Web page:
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     Weights at start.|        Distribution of weights.
                                 Weights per
                Pounds.|
     Constants......600|           Pounds.      Men. Dogs. Man Dog
Man food (80 days).1000|Boat sledge...700        2    15   350 47
Dog food...........1500|Large sledge..300        2    15   350 47
Fuel................150|7 small sledges each 300 2     5   --- 60
7 small sledges @35 245|(5 dogs to each.)
                   ----|             ____      ___   ____  __  ___
Total..............3495|             3500        6     65  583  54

Total weight*           Men's   Dog   Wt.small    No. of Weights per 
      pounds.          rations. food  sledges. Fuel. dogs. Man. Dog
At start.......3500     1000    1500    245     150  65    583  54
End 10 days....2700      880     900    175     135  65    450  42
" 20 " ........2020      760     400    140     120  60    340  35 
" 30 " ........1850      640     400    105     105  45    310  42
" 40 " ........1510      520     200     70      90  40    252  40
" 50 " ........1360      400     200     70      75  30    227  46
" 60 " ........1175      280     200     35      60  20    196  59
" 70 " ........1005      160     200    ---      45  15    168  67
" 80 " .........870       40     200    ---      30  10    145  87
*Constants 600 lbs. 

At the end of 80 days, therefore, 240 pounds of food will remain, or 20 days' rations for the men. Ten dogs survive, and if delay in reaching the land should make it necessary these dogs would afford rations for the men for 25 or 30 days more, giving a total field endurance for the men, without any game, of 125 days, or from March 1st to July 4th. but the taking of game in May, or the latter part of April, is so probable as to be considered almost a certainty. 
With such an equipment, weights and distribution of weights as this expedition could travel rather rapidly over any reasonable conditions of ice. Experience shows that in the favorable sledging season (March, April and May), when the snow is hard, a man can travel from 11/2 to 2 miles an hour with a load of 200 pounds, and a dog with a load of 75 pounds. Given fairly good ice our party contains enough power to make from 15 to 20 miles a day, hauling 6000 pounds. But our actual weights at their heaviest (the start) will be only 3500 pound, or only a little more that one-half the effectiveness. In 10 days our total is reduced to 2700 pounds, and in 10 more to a little more than 2000 pounds.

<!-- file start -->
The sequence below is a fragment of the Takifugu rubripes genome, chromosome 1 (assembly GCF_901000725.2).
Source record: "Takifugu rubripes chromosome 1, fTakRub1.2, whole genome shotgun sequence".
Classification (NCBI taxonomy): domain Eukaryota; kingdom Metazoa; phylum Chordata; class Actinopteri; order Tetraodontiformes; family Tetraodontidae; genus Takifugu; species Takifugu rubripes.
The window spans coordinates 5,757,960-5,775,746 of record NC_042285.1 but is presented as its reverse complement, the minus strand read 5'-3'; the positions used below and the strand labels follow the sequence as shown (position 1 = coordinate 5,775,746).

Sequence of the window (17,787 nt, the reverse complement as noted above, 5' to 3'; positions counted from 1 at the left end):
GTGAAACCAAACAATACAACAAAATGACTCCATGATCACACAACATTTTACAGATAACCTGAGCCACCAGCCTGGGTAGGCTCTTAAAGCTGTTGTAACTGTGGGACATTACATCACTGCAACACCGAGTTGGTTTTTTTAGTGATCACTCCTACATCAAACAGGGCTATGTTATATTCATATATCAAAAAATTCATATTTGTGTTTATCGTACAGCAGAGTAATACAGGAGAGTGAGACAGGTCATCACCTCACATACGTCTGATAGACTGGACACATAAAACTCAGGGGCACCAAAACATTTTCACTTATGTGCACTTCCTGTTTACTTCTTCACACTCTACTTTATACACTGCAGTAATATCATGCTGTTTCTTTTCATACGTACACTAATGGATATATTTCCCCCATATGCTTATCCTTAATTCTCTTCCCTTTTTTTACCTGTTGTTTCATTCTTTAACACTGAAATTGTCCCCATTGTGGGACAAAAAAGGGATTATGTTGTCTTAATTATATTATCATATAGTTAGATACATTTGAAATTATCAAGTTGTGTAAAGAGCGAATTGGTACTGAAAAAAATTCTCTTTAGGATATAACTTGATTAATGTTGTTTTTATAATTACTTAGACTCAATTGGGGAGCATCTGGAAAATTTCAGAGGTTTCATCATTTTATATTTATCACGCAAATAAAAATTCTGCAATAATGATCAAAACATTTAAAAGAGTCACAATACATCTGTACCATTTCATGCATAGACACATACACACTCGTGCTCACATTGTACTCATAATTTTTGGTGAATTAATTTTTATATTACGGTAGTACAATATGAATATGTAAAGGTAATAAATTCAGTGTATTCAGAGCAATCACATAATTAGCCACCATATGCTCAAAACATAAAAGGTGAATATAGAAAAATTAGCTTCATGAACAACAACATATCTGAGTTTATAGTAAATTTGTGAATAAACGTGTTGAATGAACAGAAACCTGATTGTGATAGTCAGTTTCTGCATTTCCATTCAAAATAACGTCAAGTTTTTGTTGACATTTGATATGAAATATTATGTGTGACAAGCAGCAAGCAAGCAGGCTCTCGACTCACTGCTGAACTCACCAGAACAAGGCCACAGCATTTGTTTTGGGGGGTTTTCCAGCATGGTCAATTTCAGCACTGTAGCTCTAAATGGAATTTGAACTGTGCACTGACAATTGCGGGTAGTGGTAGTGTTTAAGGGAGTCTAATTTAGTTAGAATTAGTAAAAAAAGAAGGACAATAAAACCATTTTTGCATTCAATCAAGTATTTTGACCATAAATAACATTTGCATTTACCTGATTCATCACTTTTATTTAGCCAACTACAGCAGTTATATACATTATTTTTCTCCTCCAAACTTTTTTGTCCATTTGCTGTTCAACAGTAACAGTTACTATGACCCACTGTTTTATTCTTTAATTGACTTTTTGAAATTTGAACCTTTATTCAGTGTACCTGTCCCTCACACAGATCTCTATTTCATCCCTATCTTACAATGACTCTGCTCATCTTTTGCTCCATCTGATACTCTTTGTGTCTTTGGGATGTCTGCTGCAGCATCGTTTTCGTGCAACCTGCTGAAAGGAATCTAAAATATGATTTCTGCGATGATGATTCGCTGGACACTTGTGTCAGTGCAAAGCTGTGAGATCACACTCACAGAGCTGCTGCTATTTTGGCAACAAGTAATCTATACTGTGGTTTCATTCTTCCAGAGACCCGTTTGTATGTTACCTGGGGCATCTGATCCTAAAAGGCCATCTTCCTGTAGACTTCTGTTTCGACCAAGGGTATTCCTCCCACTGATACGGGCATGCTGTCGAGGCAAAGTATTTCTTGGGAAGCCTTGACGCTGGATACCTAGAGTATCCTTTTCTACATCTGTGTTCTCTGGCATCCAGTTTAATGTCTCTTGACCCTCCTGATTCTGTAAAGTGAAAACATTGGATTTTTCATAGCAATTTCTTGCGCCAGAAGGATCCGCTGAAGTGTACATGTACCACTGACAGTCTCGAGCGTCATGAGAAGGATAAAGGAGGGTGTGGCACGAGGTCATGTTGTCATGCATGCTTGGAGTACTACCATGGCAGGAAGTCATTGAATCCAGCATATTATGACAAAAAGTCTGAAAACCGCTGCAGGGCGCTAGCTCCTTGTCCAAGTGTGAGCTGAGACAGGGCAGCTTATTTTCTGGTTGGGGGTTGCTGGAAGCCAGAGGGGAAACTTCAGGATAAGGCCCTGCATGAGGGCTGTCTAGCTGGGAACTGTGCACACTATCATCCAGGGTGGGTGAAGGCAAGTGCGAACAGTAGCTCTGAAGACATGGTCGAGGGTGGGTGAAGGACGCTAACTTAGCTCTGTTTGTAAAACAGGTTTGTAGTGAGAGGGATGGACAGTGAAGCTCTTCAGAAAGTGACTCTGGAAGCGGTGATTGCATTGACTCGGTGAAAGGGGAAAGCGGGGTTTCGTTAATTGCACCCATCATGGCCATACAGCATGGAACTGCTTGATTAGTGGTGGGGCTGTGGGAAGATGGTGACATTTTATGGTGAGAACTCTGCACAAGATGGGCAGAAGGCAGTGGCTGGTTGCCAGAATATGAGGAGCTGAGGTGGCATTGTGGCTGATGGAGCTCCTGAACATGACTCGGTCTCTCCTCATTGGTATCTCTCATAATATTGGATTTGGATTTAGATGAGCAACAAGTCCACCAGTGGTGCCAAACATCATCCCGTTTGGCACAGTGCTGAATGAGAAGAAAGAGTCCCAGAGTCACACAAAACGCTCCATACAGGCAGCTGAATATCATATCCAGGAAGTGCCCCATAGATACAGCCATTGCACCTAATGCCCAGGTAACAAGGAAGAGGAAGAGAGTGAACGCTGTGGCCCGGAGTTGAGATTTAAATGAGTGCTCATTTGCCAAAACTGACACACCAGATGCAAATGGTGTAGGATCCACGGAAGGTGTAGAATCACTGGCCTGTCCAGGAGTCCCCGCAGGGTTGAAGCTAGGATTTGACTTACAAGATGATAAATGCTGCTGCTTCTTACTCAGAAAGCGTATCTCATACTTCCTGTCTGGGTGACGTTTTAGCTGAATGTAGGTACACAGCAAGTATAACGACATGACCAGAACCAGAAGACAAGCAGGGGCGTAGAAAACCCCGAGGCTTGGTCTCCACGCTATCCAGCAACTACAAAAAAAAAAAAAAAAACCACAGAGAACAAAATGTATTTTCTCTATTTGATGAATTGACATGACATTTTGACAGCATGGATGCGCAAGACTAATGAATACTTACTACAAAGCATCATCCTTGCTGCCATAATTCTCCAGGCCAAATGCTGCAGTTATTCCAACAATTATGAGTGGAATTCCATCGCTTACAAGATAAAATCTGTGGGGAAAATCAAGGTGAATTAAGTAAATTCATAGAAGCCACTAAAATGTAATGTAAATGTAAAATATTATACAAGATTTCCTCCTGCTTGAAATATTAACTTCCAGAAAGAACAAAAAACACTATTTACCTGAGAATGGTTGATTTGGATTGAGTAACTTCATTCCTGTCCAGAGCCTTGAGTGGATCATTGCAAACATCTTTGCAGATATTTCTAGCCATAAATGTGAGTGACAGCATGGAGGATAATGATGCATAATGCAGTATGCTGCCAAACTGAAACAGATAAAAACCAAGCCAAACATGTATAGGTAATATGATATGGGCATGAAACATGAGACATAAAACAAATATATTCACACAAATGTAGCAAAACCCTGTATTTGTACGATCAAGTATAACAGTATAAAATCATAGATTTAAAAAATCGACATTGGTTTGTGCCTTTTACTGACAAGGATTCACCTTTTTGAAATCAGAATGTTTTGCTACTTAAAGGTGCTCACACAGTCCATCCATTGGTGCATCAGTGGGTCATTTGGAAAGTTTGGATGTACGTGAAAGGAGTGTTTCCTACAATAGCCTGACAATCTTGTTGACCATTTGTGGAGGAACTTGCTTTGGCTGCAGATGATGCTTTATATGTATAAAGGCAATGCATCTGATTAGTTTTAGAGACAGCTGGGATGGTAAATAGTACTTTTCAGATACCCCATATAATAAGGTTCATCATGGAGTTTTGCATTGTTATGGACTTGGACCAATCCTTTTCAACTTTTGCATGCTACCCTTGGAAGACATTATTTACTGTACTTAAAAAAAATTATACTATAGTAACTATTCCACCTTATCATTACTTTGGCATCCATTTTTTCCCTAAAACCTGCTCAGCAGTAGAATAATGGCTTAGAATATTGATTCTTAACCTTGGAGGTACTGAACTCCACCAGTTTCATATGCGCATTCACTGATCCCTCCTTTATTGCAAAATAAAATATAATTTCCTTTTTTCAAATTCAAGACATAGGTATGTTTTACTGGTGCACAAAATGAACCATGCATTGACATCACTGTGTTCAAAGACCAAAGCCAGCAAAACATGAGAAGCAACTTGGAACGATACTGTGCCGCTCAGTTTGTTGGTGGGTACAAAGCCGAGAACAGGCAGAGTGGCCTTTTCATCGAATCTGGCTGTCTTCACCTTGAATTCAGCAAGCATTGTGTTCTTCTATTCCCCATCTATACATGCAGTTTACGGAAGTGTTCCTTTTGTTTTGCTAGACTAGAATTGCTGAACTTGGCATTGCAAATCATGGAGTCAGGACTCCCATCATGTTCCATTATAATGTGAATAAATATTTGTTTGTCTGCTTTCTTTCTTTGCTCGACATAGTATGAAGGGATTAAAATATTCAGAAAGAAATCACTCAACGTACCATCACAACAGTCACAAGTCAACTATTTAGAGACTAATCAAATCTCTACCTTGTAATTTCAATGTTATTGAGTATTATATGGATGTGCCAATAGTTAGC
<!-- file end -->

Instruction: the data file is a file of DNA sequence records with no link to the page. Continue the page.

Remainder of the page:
It will be noticed that the weights per day are (till the last) only about one-half what a dog can draw over a fair surface. Therefore, it is reason-able to assume that except in rough places the dogs will take the whole load at a satisfactory pace, saving the strength of the men for the rough spots. 
It will also be noticed that at the end of 40 days the loads are reduced to about 250 pounds per man, so that from this time forward the man power is sufficient to move sledges at a satisfactory rate of speed, with-out any assistance from the dogs, should th animals prove ineffective through disease or foot-soreness.
The simplicity of th equipment makes for rapid travel. At the outset it will consist of two large sledges and seven small ones. The five dog teams drawing the latter will practically drive themselves. In practice the work will be as follow:
One man, leading the van of the 7 sledge teams, will go ahead to pick the road. He and one other man will drive the small sledge teams. Following them will be the two large sledges, together, so that the four men assigned to them may help one another in rough places. These four men will be able to lift a large sledge bodily, if necessary, as the two 
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